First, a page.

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Jan 23rd, 2013
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Typical watershed results? #12543239
12/19/17 01:53 PM
12/19/17 01:53 PM
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Red Oak, Galveston, and Pagosa...
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Red Oak, Galveston, and Pagosa...
Typically, how many inchess of rain results in a foot of lake level increase?
I know it varies from lake to lake, but what's a guesstimate? Our lakes in DFW are getting crazy low. I'm running out of ramps to use in some of my favorite lakes....and I'm running out of shallow cover to flip to! Haha.


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Re: Typical watershed results? [Re: SteezMacQueen] #12543251
12/19/17 02:04 PM
12/19/17 02:04 PM
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Frisco, TX
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Chris G Online content
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I researched this exact same topic several years ago when the lakes were REALLY low and there isn't a direct answer to any of it. There are way too many factors involved such as: number of major or minor feeder creeks, ground moisture level prior to the rain, temperature, rain rate (how fast it fell), etc.

I can tell you this, when we got heavy rains on cold wet grounds, the result I saw on Cypress Springs a few years ago was 7" of rain became 2.5' of water. That rain followed a snow event in the area.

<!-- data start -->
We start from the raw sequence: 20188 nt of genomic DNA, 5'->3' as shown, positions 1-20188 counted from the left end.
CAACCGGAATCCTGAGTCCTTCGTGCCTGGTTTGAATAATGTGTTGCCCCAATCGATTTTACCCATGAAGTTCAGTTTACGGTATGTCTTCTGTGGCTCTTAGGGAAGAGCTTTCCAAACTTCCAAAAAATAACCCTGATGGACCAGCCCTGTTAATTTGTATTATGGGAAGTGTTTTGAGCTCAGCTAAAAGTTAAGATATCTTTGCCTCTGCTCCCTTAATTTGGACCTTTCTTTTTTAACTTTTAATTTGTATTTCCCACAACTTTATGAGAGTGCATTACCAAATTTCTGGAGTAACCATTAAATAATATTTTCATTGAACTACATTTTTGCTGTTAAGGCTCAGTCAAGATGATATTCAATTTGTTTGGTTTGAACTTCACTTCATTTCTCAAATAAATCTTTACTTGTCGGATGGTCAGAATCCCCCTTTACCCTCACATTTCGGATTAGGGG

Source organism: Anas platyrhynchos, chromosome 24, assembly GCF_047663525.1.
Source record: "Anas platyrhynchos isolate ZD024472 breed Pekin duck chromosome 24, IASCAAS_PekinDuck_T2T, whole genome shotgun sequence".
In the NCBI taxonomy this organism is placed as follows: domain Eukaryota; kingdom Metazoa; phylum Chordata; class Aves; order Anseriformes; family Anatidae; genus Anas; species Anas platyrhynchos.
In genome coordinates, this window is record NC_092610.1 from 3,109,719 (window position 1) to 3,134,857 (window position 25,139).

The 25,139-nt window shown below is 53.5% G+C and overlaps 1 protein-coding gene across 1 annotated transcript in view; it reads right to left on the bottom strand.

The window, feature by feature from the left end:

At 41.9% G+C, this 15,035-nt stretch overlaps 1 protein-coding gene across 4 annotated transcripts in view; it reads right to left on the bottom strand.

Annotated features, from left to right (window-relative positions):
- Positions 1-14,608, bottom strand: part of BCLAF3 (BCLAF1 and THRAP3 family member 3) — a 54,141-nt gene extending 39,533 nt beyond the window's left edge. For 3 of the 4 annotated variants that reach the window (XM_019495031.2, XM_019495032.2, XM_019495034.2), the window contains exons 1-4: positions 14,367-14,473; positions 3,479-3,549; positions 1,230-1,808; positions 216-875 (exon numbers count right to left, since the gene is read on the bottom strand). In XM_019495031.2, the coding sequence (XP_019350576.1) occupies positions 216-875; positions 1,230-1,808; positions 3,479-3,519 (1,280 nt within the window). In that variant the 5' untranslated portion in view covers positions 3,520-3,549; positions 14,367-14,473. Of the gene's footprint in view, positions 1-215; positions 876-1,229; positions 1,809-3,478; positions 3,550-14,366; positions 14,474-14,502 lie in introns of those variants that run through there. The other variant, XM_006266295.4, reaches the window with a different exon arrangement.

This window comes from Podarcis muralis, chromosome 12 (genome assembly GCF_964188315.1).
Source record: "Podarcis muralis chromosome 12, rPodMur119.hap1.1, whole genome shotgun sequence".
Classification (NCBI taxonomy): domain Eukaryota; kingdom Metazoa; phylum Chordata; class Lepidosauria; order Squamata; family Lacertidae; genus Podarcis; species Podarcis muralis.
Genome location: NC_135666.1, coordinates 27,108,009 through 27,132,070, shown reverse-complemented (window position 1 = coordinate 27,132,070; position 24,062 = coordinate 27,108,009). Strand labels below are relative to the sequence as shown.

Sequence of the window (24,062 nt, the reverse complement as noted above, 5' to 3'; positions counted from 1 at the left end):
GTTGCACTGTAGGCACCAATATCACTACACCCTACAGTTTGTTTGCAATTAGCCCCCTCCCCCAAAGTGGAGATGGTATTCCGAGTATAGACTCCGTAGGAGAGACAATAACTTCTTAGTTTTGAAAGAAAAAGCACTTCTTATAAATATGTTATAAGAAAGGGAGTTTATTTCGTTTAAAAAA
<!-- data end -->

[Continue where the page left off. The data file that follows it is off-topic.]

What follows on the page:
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Re: Typical watershed results? [Re: SteezMacQueen] #12543253
12/19/17 02:04 PM
12/19/17 02:04 PM
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Brazoria County
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https://water.usgs.gov/edu/earthrain.html

https://waterdatafortexas.org/reservoirs/statewide

What you could do is pick your reservoir and then look at historical levels before and after a specific rain event. That might give you an idea.

Re: Typical watershed results? [Re: SteezMacQueen] #12543263
12/19/17 02:08 PM
12/19/17 02:08 PM
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Dallas, TX
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It also varies on time of year and how long it's been since the last rain.

Example: August, hasn't rained in 2 months. It rains a good amount 2-3 inches in 12 hours. Just about all the rain will be soaked up by the ground before it reaches the watershed.


The rain we are getting today: It rained for a few hours on Saturday--it was a good rain, especially Dallas and south. Before Saturday, we hadn't had a good rain since October. Most of it probably went to the ground before it reached the watershed. Now that the ground is saturated, today's good rain (and hopefully again on Friday) will reach the lakes.


Searching the Internet, there's been some recent studies on Lake Lanier (Georgia) 38000 acres:: water volume 1,049,400 acre-ft severe drought 2007-2009

One inch of rain on the watershed in the summer had no effect on the lake level
Four inches of rain equaled a 1.4ft rise over five days


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Re: Typical watershed results? [Re: SteezMacQueen] #12543264
12/19/17 02:08 PM
12/19/17 02:08 PM
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1”-2” of rain outta be real nice for Lewisville and Ray Bob. I’m excited!!!


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Re: Typical watershed results? [Re: SteezMacQueen] #12543288
12/19/17 02:23 PM
12/19/17 02:23 PM
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texas
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Another question would be, how much colder will the water be after an all day cold rain event. I hope to know the answer to both tomorrow cause I'm going FISHIN'. fish